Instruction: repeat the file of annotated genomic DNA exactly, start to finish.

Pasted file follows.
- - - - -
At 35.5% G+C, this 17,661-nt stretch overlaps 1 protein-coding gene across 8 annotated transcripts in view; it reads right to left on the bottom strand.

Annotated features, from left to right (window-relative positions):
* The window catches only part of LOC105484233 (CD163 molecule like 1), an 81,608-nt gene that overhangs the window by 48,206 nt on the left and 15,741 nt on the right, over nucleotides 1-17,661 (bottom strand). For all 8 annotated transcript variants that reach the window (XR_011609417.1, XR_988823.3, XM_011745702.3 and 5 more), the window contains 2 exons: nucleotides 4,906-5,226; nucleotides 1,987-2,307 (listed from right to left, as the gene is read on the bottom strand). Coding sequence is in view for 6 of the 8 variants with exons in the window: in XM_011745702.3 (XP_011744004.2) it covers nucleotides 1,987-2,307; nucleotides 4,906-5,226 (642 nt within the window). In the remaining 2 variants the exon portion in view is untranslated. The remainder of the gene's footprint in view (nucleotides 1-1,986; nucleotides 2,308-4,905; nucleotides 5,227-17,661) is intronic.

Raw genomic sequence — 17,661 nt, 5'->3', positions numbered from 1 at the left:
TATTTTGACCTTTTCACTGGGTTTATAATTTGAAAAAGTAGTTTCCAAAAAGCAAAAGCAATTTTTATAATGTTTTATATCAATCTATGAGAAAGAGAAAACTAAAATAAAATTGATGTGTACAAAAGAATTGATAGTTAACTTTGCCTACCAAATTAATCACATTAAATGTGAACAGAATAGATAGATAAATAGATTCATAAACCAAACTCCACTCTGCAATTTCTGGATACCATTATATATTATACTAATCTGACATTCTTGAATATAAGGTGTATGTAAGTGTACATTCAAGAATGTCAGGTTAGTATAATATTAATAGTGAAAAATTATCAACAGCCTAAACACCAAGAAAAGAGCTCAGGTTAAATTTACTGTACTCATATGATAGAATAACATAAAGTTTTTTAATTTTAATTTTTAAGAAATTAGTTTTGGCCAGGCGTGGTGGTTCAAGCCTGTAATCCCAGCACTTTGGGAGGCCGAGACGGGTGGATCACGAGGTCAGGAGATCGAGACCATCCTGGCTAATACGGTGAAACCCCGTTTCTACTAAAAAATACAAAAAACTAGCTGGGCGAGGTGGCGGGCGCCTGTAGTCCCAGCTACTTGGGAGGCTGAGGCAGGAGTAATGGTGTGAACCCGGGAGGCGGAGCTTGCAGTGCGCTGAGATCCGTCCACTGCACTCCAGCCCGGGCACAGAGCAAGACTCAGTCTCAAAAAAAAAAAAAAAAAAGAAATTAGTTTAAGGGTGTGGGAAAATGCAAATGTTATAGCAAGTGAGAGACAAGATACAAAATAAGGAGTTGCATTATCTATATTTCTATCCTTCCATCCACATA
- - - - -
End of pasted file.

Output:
At 35.5% G+C, this 17,661-nt stretch overlaps 1 protein-coding gene across 8 annotated transcripts in view; it reads right to left on the bottom strand.

Annotated features, from left to right (window-relative positions):
* The window catches only part of LOC105484233 (CD163 molecule like 1), an 81,608-nt gene that overhangs the window by 48,206 nt on the left and 15,741 nt on the right, over nucleotides 1-17,661 (bottom strand). For all 8 annotated transcript variants that reach the window (XR_011609417.1, XR_988823.3, XM_011745702.3 and 5 more), the window contains 2 exons: nucleotides 4,906-5,226; nucleotides 1,987-2,307 (listed from right to left, as the gene is read on the bottom strand). Coding sequence is in view for 6 of the 8 variants with exons in the window: in XM_011745702.3 (XP_011744004.2) it covers nucleotides 1,987-2,307; nucleotides 4,906-5,226 (642 nt within the window). In the remaining 2 variants the exon portion in view is untranslated. The remainder of the gene's footprint in view (nucleotides 1-1,986; nucleotides 2,308-4,905; nucleotides 5,227-17,661) is intronic.

Raw genomic sequence — 17,661 nt, 5'->3', positions numbered from 1 at the left:
TATTTTGACCTTTTCACTGGGTTTATAATTTGAAAAAGTAGTTTCCAAAAAGCAAAAGCAATTTTTATAATGTTTTATATCAATCTATGAGAAAGAGAAAACTAAAATAAAATTGATGTGTACAAAAGAATTGATAGTTAACTTTGCCTACCAAATTAATCACATTAAATGTGAACAGAATAGATAGATAAATAGATTCATAAACCAAACTCCACTCTGCAATTTCTGGATACCATTATATATTATACTAATCTGACATTCTTGAATATAAGGTGTATGTAAGTGTACATTCAAGAATGTCAGGTTAGTATAATATTAATAGTGAAAAATTATCAACAGCCTAAACACCAAGAAAAGAGCTCAGGTTAAATTTACTGTACTCATATGATAGAATAACATAAAGTTTTTTAATTTTAATTTTTAAGAAATTAGTTTTGGCCAGGCGTGGTGGTTCAAGCCTGTAATCCCAGCACTTTGGGAGGCCGAGACGGGTGGATCACGAGGTCAGGAGATCGAGACCATCCTGGCTAATACGGTGAAACCCCGTTTCTACTAAAAAATACAAAAAACTAGCTGGGCGAGGTGGCGGGCGCCTGTAGTCCCAGCTACTTGGGAGGCTGAGGCAGGAGTAATGGTGTGAACCCGGGAGGCGGAGCTTGCAGTGCGCTGAGATCCGTCCACTGCACTCCAGCCCGGGCACAGAGCAAGACTCAGTCTCAAAAAAAAAAAAAAAAAAGAAATTAGTTTAAGGGTGTGGGAAAATGCAAATGTTATAGCAAGTGAGAGACAAGATACAAAATAAGGAGTTGCATTATCTATATTTCTATCCTTCCATCCACATA